The Turkish Aid Agency (AFAD) and rescuers from the National Medical Relief Team (UMKE) search the rubble of a building in Islahiye near Gaziantep on February 13, 2023. ZEIN AL RIFAI / AFP
The World Health Organization (WHO) said on Tuesday 14 February that it was the “worst natural disaster in Europe in a century”. “We are still trying to measure the extent,” emphasized the head of the European branch, Hans Kluge, during a press conference.
The death toll is now over 35,000. Amid rubble and debris, hundreds of thousands of homeless people in Turkey and Syria still face hunger and cold, more than a week after the powerful 7.8 magnitude earthquake struck the two countries.
The death toll could double, says UN
The number, still preliminary, continues to grow and could even double, according to the United Nations (UN): It totaled 35,331 dead as of Monday night – 31,643 dead in southern Turkey, according to Turkey’s public disaster management agency AFAD, while authorities have counted 3,688 dead in Syria. “72,663 people may have died and 193,399 people may have been injured,” according to a report by the Turkonfed employers’ association published by Turkish media on Monday.
Rays of hope, well beyond the crucial seventy-two hour period following the disaster, new survivors were being recovered from the rubble. According to the press, seven people were saved alive in Turkey during the night from Sunday to Monday, including a 3-year-old child in Kahramanmaras and a 60-year-old woman in Besni. Another, 40-year-old, was also rescued after 170 hours in Gaziantep.
UN calls for donations
The UN Secretary-General on Tuesday launched an emergency appeal for nearly $400 million in donations to help those affected by the Syrian earthquake for three months.
“Today I announce that the UN is launching a $397 million humanitarian appeal for people affected by the earthquake that devastated Syria. This will cover a period of three months,” Antonio Guterres told reporters, adding that a similar appeal for Turkey is in the pipeline.
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Hundreds of thousands of survivors are to be accommodated in Turkey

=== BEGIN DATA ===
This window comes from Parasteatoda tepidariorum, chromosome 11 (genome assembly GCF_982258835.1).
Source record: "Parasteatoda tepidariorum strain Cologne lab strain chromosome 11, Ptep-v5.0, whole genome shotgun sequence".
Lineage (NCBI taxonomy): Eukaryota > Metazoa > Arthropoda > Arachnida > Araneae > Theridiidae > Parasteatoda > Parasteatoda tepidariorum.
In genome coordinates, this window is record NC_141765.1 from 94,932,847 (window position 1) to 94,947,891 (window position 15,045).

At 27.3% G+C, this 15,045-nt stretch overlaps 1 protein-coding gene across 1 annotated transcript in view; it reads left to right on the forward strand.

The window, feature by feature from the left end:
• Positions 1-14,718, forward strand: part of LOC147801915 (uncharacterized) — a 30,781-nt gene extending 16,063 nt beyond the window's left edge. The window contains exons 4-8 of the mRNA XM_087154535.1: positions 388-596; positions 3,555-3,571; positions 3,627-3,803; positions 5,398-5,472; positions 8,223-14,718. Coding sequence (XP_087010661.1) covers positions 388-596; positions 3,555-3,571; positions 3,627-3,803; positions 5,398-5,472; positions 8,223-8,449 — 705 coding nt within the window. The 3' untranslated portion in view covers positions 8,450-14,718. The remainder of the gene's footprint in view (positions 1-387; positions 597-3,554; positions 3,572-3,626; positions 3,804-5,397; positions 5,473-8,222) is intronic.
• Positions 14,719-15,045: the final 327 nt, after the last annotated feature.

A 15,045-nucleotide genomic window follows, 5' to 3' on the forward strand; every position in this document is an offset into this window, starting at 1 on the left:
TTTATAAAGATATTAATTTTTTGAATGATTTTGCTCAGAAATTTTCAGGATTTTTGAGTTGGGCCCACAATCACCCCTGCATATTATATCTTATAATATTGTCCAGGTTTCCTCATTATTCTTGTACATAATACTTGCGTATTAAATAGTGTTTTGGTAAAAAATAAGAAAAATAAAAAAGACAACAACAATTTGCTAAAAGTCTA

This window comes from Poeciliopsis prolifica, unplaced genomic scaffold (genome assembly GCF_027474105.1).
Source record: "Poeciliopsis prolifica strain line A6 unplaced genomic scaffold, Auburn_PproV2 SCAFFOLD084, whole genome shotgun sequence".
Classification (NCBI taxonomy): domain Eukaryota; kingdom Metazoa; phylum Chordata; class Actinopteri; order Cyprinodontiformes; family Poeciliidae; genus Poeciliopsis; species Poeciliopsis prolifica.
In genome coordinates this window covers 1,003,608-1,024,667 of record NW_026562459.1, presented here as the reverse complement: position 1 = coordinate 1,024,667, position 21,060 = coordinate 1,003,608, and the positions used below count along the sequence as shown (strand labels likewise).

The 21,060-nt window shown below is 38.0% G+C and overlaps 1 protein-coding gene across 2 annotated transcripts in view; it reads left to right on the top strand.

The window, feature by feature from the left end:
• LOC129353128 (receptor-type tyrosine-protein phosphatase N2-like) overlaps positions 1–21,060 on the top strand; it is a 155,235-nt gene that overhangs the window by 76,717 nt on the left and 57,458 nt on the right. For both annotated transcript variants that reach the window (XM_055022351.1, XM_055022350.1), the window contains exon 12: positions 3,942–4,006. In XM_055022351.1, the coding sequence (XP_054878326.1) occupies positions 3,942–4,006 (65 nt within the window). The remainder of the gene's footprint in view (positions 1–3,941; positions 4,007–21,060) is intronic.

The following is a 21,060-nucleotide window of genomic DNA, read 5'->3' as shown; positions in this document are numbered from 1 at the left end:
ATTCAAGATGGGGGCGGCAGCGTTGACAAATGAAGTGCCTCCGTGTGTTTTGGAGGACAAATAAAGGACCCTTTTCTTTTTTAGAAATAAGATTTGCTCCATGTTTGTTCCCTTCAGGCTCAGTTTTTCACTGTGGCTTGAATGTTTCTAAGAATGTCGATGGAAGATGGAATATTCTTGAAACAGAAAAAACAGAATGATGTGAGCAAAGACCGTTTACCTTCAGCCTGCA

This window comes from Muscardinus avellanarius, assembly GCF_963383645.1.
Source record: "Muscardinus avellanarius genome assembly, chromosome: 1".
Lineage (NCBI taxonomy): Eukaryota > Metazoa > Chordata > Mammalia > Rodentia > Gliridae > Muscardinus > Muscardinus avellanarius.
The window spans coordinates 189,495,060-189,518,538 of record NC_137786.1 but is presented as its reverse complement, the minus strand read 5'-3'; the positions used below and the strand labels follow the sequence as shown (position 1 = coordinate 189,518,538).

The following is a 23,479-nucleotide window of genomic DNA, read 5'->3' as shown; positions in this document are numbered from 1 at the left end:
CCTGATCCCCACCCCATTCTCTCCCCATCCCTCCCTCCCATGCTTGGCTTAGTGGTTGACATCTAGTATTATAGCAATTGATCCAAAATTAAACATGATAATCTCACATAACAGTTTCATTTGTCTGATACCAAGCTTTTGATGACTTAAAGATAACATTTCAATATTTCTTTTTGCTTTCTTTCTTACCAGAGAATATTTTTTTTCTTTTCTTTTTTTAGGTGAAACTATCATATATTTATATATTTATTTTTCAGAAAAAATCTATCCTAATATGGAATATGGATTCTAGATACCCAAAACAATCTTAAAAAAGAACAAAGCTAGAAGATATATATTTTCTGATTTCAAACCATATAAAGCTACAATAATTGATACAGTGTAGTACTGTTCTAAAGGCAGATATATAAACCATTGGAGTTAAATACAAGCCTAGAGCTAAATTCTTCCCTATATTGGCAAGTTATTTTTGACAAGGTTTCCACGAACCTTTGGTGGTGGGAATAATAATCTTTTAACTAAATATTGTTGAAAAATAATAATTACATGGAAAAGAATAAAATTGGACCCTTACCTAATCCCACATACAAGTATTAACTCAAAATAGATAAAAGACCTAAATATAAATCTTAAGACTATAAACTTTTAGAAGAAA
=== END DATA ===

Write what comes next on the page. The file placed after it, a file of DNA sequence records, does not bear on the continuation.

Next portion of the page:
A woman stands in the rubble hoping her loved ones will be found by rescuers February 13, 2023 in Hatay, southern Turkey. BULENT KILIC / AFP
With the chances of finding survivors close to zero, the focus now is to help the hundreds of thousands of people whose homes were destroyed by the earthquake. According to the Turkish government, around 1.2 million people were accommodated in student dormitories, more than 206,000 tents were erected and 400,000 victims were evacuated from the devastated areas.
In Antakya, the Antioch of ancient Greece, after the first three or four days of abandonment, help is now being organized. To the great relief of the survivors, who were deprived of them for several days, basic toilets were installed and telephone service was restored in part of the city.
After several incidents over the weekend, a heavy police and military presence was visible to deter looting. However, many residents justified the raids in supermarkets in the first few days with the absolute emergency in which many were without water, without electricity, without money or open shops.
In addition to extreme material deprivation, there is also psychological stress, which hits the youngest hardest. Turkey’s Vice President Fuat Oktay said 574 children rescued from the collapsed buildings were found unaccompanied.
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In total, more than 7 million children have been affected by this quake, UNICEF reported Tuesday, which fears several thousand of them have been killed. “In Turkey, a total of 4.6 million children lived in the ten provinces affected by the two earthquakes. In Syria, 2.5 million children are affected,” said James Elder, a spokesman for the organization, during a press conference in Geneva.
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In Syria, two new border crossings with Turkey
Saudi Arabian humanitarian aid packages for victims of the February 6 earthquake are unloaded from an Ilyushin Il-76TD transport plane at Aleppo International Airport in northern Syria, February 14, 2023. – / AFP
For the first time since the deadly earthquake, a UN delegation entered the rebel-held areas of north-west Syria via the Bab Al-Hawa border post with Turkey on Tuesday. “It’s largely a needs assessment mission,” said Kenn Crossley, director of the World Food Program in Syria, in Geneva.
For its part, Syria announced the opening of two new border crossings with Turkey for an initial period of three months to speed up the arrival of humanitarian aid. Before the earthquake, almost all of the aid vital to more than 4 million people living in rebel-held areas in north-west Syria was channeled from Turkey through a single border crossing, that of Bab Al-Hawa.
Calls for the opening of new border crossings between Turkey and northwestern Syria, some areas of which are controlled by the rebellion, had multiplied in recent days. UN Secretary-General Antonio Guterres welcomed Syrian President Bashar al-Assad’s decision, which “will allow faster aid deliveries”.
Trucks carrying enough on board to make shelters out of plastic sheeting, as well as blankets, mattresses, rope or even screws and nails, crossed the border on Monday. According to a Syrian Ministry of Transport official, Suleiman Khalil, 62 planes loaded with aid have landed in Syria so far, and more are expected in the coming hours and days.
A Saudi plane loaded with 35 tons of food landed in Aleppo on Tuesday morning, the first plane from Saudi Arabia to reach Syria in more than a decade, according to Khalil. Two more Saudi planes loaded with humanitarian aid are expected on Wednesday and Thursday, according to the same source.